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Old 05-21-2011, 07:20 PM
 
Location: Bellingham, WA
9,745 posts, read 14,177,403 times
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Quote:
Originally Posted by Gnutella View Post
Elaborating on your idea, I've noticed that popular culture seems to be most nostalgic for, and influenced by, the decade three prior to whichever is current. The 1980's seemed to be influenced by the 1950's; the 1990's seemed to be influenced by the 1960's, and the 2000's seemed to be influenced by the 1970's. The 1950's and 1980's were simpler times and good, clean fun for the most part. The 1960's and 1990's both had a countercultural and experimental streak to them, and the 1970's and 2000's were both kind of weird, and also had a strong undercurrent of sleaze. I've noticed that people seem to be wising up and less tolerant of sociopathic behavior these days, and are also learning how to have fun in more simple ways than before, so maybe the pattern I've noticed will hold steady and the 2010's will be most similar to the 1950's and 1980's.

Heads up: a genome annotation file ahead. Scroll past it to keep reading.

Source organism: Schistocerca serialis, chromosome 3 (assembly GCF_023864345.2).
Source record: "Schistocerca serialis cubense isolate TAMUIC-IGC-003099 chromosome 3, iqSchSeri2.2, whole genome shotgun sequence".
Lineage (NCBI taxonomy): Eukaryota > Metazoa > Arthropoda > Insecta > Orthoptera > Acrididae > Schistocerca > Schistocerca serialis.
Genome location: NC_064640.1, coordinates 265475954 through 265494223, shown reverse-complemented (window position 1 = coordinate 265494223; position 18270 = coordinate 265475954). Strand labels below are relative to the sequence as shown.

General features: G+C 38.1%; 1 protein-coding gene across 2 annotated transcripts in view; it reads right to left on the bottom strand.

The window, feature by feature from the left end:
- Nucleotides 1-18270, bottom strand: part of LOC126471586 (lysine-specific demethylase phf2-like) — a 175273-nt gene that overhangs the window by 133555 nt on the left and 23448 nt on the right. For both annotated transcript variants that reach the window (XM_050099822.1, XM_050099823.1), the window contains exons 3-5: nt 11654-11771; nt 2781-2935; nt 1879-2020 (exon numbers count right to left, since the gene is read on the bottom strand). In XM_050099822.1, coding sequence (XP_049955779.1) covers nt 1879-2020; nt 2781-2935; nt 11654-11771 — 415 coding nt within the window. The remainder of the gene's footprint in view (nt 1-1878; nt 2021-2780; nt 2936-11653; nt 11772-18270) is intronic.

My brother and I have noticed that as well!
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Old 05-22-2011, 10:44 AM
 
Location: Atlanta
2,851 posts, read 5,587,031 times
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Quote:
Originally Posted by Falafel. View Post
Yayyy, decadeology!!! My Specialty.

Do you think it's because the 90s never really ended? I mean we still have the simpsons, south park, gangsta rap, britney spears, i mean is 2011 really that different from the late 90's?
LOL. I was thinking that too. Now the early 90's definitely seemed different and were one of my favorite times but the late when we entered the decade 2000-2010 I always had the feeling that I was still in the late 90's (with the exception that technology kept gradually changing) where as the 80's definitely felt different from the 70's and the 90's definitely felt different from the 80's.
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Old 05-22-2011, 10:58 AM
 
Location: Atlanta
2,851 posts, read 5,587,031 times
Reputation: 1723
Quote:
Originally Posted by Gnutella View Post